Review: Jordan Tannahill’s “Theatre of the Unimpressed”

Coach House Books 160 pp.  $14.95 CDN

Coach House Books
160 pp.
$14.95 CDN

 

Too late in Theatre of the Unimpressed does its author offer a defense of his thesis against the charge of hipsterism. By the time it arrives on page 123 of this 149-page essay in a chapter entitled “Beckett’s Children,” we’ve been treated to countless anecdotes of admittedly interesting-sounding performances few of its readers will have had the opportunity (to say nothing of the funds) to see, parties in obscure, Kensington Market bars, and even a few personal tales of sexual adventure. We’ve heard Mr. Tannahill (I’ve met Jordan once, but don’t really know him and doubt he’d recognize or remember me; having staged a show at Videofag, I know his ex-partner, William Ellis, a little better – anyway, I’d prefer in this space to distinguish between “Mr. Tannahill,” the author, and “Jordan,” the very talented and by-all-accounts lovely guy) effuse over the magic of actors who don’t know their lines, and devote several paragraphs to deconstructing what, exactly, makes Driving Miss Daisy a bad play – as if we needed to be told. His chosen title isn’t doing him any favors – “unimpressed” strikes me as definitional synecdoche for the affect of my (and Tannahill’s) generation. I found myself feeling throughout the book that it was not about a theatre of the unimpressed, but rather a theatre for it.

Mr. Tannahill’s protest against the charge is compelling:

I’m not interested in, nor am I articulating, a stylistic trend of the cynical or ironic, which   for me defines the hipster caricature. To the contrary, I find believe the Theatre of Failure is a profoundly optimistic and human proposal, one that reconstitutes failure as a hopeful iconoclasm. (p. 123)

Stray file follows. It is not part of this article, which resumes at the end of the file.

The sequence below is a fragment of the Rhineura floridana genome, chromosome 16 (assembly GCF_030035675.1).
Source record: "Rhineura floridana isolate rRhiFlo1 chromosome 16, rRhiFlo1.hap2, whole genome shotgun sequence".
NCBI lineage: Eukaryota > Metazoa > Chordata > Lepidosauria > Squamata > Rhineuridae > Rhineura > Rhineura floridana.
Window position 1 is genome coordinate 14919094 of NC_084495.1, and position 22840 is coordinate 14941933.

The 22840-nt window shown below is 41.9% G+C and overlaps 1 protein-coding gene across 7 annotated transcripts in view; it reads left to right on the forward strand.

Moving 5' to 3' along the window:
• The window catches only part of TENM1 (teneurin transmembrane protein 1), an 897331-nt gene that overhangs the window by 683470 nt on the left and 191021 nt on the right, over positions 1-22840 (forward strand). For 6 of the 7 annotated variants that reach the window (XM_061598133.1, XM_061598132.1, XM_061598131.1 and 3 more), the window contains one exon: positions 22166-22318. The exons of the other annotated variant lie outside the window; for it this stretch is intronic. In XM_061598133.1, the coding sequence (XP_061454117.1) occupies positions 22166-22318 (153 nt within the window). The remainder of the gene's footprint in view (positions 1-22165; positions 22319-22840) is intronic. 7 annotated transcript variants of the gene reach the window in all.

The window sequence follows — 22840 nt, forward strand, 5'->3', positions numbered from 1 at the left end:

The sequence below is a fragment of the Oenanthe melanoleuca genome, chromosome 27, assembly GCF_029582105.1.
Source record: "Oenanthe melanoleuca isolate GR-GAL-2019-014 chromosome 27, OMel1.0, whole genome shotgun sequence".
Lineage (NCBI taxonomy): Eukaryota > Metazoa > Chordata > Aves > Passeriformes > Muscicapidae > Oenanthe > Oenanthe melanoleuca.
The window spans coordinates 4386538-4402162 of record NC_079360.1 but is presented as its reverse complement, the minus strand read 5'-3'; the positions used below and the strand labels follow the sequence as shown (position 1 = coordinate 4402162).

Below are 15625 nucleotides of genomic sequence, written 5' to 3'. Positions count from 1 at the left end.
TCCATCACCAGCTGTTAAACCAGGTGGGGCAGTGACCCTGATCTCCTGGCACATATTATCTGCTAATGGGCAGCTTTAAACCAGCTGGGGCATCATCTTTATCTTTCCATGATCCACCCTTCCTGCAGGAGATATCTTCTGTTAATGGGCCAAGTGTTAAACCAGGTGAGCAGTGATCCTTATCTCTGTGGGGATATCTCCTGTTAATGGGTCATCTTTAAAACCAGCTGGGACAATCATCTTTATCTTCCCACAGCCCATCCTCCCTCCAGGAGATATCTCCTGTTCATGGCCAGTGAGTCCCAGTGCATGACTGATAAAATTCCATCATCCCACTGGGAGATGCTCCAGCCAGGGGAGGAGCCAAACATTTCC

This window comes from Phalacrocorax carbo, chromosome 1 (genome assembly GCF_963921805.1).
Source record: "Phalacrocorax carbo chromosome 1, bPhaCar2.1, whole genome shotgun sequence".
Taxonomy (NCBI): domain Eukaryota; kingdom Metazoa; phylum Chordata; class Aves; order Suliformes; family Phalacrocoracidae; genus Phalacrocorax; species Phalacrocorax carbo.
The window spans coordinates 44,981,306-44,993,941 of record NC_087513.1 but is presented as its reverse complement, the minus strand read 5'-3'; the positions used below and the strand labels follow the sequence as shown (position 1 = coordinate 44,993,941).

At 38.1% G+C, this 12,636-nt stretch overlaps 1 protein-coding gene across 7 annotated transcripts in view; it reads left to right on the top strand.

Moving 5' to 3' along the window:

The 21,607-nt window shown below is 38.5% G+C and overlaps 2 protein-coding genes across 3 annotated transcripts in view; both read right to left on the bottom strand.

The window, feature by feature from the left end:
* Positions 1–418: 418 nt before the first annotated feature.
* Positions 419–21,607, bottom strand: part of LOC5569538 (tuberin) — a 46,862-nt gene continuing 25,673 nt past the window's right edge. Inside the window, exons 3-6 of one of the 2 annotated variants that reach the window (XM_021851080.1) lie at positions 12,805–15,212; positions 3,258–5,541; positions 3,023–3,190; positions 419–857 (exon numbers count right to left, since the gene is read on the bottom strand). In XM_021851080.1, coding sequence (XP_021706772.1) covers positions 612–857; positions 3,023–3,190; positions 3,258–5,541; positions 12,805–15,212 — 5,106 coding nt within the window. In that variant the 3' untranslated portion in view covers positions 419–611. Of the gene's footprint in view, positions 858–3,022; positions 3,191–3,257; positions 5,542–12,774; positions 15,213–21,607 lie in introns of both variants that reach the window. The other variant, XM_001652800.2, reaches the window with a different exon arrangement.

There is a semantic issue to parse here – while “hispterism” as Tannahill chooses to define it does not at all map onto the idea of a “profoundly optimistic and human proposal,” certainly the neo-hipsterism (post-hipsterism?) of McSweeney’s or “New Sincerity” fits the bill. After all, the aesthetic of All Our Happy Days are Stupid had much in common with the light-as-air superficiality of, say, a Wes Anderson movie, complete with the earnest indie-pop songs by an artist too cool for you to have heard of.

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“DESH,” dance, & the virtues of theatre beyond language

In the opening minutes of Akram Khan’s solo show DESH (now on Canadian Stage), Khan stands down stage of Tim Yip’s sparsely lit set, dwarfed by the Bluma Appel’s cavernous embrace, picks up a sledgehammer & whacks with extreme prejudice a small metallic mound built into the stage’s floor. At the mound’s apex is some sort of plant which will undergo all kinds of contortions over the show’s 83-minutes of magic, the sledgehammer being the least of its worries. With each strike, a dull, hollow boom blankets the theatre, just ever-so-perfectly too loud for the audience’s comfort. For a show billed as a “dance” piece, it’s a brave opening, since we’ve come (at least some of us) for the feats of kathak-cum-Bauschian physical pyrotechnics Khan’s famous for, & he presents us with a moment that – but for the sonic black hole of the hammer’s thud – is eerily still, utterly quiet.

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